Gordon Smith has insisted the Scottish Football Association remain fully committed to the first Scotland v England international for more than a decade.
Scotland Secretary Jim Murphy told MPs this afternoon he had spoken to the SFA about the return of the fixture, adding: "Bring it on''.
At Commons question time, Murphy also pointed to the imminent return of the Home Internationals, with the Republic of Ireland replacing England.
Murphy claimed the SFA withdrew from an agreement for Scotland to play England in a friendly two years ago.
SFA chief executive Smith, who has long championed the return of the fixture, said: "There has long been a debate on the viability of restoring the historic Auld Enemy fixture against England but many circumstances have prohibited this, not least available dates on an already congested domestic and international fixture schedule.
"It is my wish that the game can be revived in some form in the near future and, indeed, we came close to reaching agreement with the Football Association in England to organise a friendly match two years ago.
"Nothing has changed in that regard since then but we are, as always, willing to engage in open dialogue with our English counterparts.
"The Scottish FA has always been receptive to new ideas, culminating in the conception of the Four Nations tournament - incorporating Scotland, Wales, Northern Ireland and the Republic of Ireland - which is scheduled to commence next year.''
The annual football tournament between the UK's national teams lasted for a century until 1984.
Responding to a suggestion from independent MP Andrew Pelling (Croydon Central) that the promotion of Scottish culture throughout the UK could be encouraged by having the Old Firm play in the English leagues, Murphy said: "What I do think would enhance cross-border cultural exchange would be a return of the Scotland versus England friendly football matches.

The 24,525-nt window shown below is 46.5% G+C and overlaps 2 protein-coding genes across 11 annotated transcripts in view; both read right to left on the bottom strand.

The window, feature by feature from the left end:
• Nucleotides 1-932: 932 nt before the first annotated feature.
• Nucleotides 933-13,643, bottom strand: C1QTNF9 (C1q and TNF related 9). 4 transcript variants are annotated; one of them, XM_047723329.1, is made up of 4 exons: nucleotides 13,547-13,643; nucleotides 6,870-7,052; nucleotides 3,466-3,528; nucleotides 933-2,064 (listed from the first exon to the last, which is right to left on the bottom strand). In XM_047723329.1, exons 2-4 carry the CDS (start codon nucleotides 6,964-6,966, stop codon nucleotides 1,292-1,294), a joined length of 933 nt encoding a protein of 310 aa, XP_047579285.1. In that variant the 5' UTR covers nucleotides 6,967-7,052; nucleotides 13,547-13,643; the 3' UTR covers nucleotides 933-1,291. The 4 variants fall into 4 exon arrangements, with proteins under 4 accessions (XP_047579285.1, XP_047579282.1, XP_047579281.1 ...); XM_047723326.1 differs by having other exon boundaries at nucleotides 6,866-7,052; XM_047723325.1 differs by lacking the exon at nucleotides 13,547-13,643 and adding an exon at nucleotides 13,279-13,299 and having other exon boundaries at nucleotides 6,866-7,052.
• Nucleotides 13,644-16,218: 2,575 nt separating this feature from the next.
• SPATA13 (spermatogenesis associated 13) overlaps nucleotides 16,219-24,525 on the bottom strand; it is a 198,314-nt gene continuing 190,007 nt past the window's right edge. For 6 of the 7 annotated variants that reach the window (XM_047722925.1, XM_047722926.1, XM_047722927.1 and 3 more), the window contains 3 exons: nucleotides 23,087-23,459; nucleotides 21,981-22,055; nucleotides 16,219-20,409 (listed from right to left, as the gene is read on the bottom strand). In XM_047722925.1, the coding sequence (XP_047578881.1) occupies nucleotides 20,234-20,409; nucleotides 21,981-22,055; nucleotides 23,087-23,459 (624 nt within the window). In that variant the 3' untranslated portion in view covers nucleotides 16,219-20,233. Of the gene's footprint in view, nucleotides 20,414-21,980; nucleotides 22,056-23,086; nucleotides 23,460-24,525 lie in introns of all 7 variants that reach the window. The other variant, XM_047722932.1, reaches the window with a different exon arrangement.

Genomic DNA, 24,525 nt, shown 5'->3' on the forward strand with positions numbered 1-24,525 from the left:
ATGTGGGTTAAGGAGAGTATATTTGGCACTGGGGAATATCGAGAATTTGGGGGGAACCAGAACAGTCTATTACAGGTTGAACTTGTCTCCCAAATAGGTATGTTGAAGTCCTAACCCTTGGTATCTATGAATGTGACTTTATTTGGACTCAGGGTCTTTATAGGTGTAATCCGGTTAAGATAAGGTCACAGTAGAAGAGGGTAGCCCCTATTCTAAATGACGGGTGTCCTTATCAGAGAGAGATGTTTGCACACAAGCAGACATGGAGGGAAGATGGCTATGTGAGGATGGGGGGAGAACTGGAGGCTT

"The Home Internationals will return shortly I think, with Ireland replacing England, but I think there's now a commitment for a return of the Scotland v England football matches.
"I've spoken to the SFA about it; there was an agreement to have it in 2008 but Scotland withdrew from that. I think it would be a remarkable sporting event and a highlight of the football calendar so bring it on.''
First Minister Alex Salmond said: "I like Scotland-England games like anyone else. If there are friendly games with England - if the SFA organises these - I'll be delighted to see them.
"But remember what Jock Stein always said. He said, 'Look, one of the problems with Scotland is we're too focused each year on beating England and not focused enough on establishing our place across the world'.
"Some generations of Scots were quite happy if we beat England - it didn't matter about all the other things. Well, the other things really matter: the European Championships, the World Cups are what we want to qualify for.
"We want to be taking on England, not just in friendlies; we want to be taking on England in the later stages of these competitions. That should be our target, not absorbed with the be-all and end-all of a match against England.''
Any attempt to revive regular friendlies would not fit in with the FA's current strategy, but they are keen on occasional one-off meetings.
An FA spokesman said: "We are aware of the significance of an England-Scotland fixture and the high level of interest it would generate. We tried to arrange one in 2008 but unfortunately it could not take place.
"Our focus around the England team at this time is building towards this summer's World Cup.''
The two teams last met in 1999 at Wembley in a play-off for a place at Euro 2000. England won the tie 2-1 on aggregate.
Former Scotland midfielder Paul McStay, who played in more than one match against England in the 1980s before the annual fixture was scrapped, was sceptical about the game being brought back on anything other than a one-off basis.
McStay, who also gave his full backing to new national team boss Craig Levein, said: "Great occasions but I'm not sure where they'd fit it in. I think the fans would love it, the players would enjoy it.
"Against that is the reality of having to fit it into a very, very tight schedule.''